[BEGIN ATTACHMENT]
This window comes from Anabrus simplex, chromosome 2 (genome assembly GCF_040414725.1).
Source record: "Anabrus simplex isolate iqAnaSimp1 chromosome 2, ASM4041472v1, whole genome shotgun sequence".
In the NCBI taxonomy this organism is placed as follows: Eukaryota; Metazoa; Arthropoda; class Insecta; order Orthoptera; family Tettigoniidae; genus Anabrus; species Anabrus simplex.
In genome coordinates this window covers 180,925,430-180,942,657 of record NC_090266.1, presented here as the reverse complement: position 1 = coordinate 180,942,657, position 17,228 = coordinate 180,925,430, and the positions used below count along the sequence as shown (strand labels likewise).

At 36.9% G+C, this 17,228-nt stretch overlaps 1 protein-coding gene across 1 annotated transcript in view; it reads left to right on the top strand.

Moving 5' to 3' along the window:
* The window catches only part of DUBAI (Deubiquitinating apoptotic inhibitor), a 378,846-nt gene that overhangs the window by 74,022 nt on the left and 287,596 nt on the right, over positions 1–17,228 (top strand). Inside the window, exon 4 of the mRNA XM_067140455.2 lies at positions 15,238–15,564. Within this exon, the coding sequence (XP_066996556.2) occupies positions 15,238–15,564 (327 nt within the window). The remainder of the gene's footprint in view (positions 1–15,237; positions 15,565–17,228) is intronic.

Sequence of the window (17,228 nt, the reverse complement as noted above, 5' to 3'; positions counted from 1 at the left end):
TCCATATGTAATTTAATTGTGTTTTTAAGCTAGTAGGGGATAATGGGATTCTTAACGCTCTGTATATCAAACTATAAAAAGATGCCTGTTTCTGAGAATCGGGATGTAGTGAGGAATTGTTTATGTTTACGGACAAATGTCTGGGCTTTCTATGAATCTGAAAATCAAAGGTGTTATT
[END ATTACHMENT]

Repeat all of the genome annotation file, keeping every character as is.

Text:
This window comes from Anabrus simplex, chromosome 2 (genome assembly GCF_040414725.1).
Source record: "Anabrus simplex isolate iqAnaSimp1 chromosome 2, ASM4041472v1, whole genome shotgun sequence".
In the NCBI taxonomy this organism is placed as follows: Eukaryota; Metazoa; Arthropoda; class Insecta; order Orthoptera; family Tettigoniidae; genus Anabrus; species Anabrus simplex.
In genome coordinates this window covers 180,925,430-180,942,657 of record NC_090266.1, presented here as the reverse complement: position 1 = coordinate 180,942,657, position 17,228 = coordinate 180,925,430, and the positions used below count along the sequence as shown (strand labels likewise).

At 36.9% G+C, this 17,228-nt stretch overlaps 1 protein-coding gene across 1 annotated transcript in view; it reads left to right on the top strand.

Moving 5' to 3' along the window:
* The window catches only part of DUBAI (Deubiquitinating apoptotic inhibitor), a 378,846-nt gene that overhangs the window by 74,022 nt on the left and 287,596 nt on the right, over positions 1–17,228 (top strand). Inside the window, exon 4 of the mRNA XM_067140455.2 lies at positions 15,238–15,564. Within this exon, the coding sequence (XP_066996556.2) occupies positions 15,238–15,564 (327 nt within the window). The remainder of the gene's footprint in view (positions 1–15,237; positions 15,565–17,228) is intronic.

Sequence of the window (17,228 nt, the reverse complement as noted above, 5' to 3'; positions counted from 1 at the left end):
TCCATATGTAATTTAATTGTGTTTTTAAGCTAGTAGGGGATAATGGGATTCTTAACGCTCTGTATATCAAACTATAAAAAGATGCCTGTTTCTGAGAATCGGGATGTAGTGAGGAATTGTTTATGTTTACGGACAAATGTCTGGGCTTTCTATGAATCTGAAAATCAAAGGTGTTATT